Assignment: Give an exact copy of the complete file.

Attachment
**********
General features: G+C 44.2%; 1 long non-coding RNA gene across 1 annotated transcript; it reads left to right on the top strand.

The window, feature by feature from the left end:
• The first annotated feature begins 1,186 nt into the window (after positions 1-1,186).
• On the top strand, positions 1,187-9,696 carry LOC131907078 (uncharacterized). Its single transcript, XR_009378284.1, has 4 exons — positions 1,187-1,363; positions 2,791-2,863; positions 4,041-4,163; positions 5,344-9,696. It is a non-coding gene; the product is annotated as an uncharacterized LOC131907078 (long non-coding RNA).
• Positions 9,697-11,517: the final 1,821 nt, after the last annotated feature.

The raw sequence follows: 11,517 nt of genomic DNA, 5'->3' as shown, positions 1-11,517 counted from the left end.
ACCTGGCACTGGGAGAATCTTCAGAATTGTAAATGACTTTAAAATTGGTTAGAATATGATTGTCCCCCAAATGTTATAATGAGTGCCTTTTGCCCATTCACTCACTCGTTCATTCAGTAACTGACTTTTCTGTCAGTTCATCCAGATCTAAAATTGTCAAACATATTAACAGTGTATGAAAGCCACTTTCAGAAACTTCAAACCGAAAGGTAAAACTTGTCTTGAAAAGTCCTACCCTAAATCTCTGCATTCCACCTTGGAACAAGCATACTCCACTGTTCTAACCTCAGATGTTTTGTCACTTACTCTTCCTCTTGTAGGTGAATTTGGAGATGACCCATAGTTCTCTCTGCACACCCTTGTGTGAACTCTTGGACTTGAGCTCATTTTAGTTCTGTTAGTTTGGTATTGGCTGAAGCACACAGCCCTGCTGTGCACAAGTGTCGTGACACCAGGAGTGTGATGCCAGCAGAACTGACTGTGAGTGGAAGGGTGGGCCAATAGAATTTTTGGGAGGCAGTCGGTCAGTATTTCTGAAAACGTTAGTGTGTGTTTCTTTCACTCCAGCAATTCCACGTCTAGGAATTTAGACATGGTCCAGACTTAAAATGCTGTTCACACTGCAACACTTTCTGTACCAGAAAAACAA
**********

General features: G+C 44.2%; 1 long non-coding RNA gene across 1 annotated transcript; it reads left to right on the top strand.

The window, feature by feature from the left end:
• The first annotated feature begins 1,186 nt into the window (after positions 1-1,186).
• On the top strand, positions 1,187-9,696 carry LOC131907078 (uncharacterized). Its single transcript, XR_009378284.1, has 4 exons — positions 1,187-1,363; positions 2,791-2,863; positions 4,041-4,163; positions 5,344-9,696. It is a non-coding gene; the product is annotated as an uncharacterized LOC131907078 (long non-coding RNA).
• Positions 9,697-11,517: the final 1,821 nt, after the last annotated feature.

The raw sequence follows: 11,517 nt of genomic DNA, 5'->3' as shown, positions 1-11,517 counted from the left end.
ACCTGGCACTGGGAGAATCTTCAGAATTGTAAATGACTTTAAAATTGGTTAGAATATGATTGTCCCCCAAATGTTATAATGAGTGCCTTTTGCCCATTCACTCACTCGTTCATTCAGTAACTGACTTTTCTGTCAGTTCATCCAGATCTAAAATTGTCAAACATATTAACAGTGTATGAAAGCCACTTTCAGAAACTTCAAACCGAAAGGTAAAACTTGTCTTGAAAAGTCCTACCCTAAATCTCTGCATTCCACCTTGGAACAAGCATACTCCACTGTTCTAACCTCAGATGTTTTGTCACTTACTCTTCCTCTTGTAGGTGAATTTGGAGATGACCCATAGTTCTCTCTGCACACCCTTGTGTGAACTCTTGGACTTGAGCTCATTTTAGTTCTGTTAGTTTGGTATTGGCTGAAGCACACAGCCCTGCTGTGCACAAGTGTCGTGACACCAGGAGTGTGATGCCAGCAGAACTGACTGTGAGTGGAAGGGTGGGCCAATAGAATTTTTGGGAGGCAGTCGGTCAGTATTTCTGAAAACGTTAGTGTGTGTTTCTTTCACTCCAGCAATTCCACGTCTAGGAATTTAGACATGGTCCAGACTTAAAATGCTGTTCACACTGCAACACTTTCTGTACCAGAAAAACAA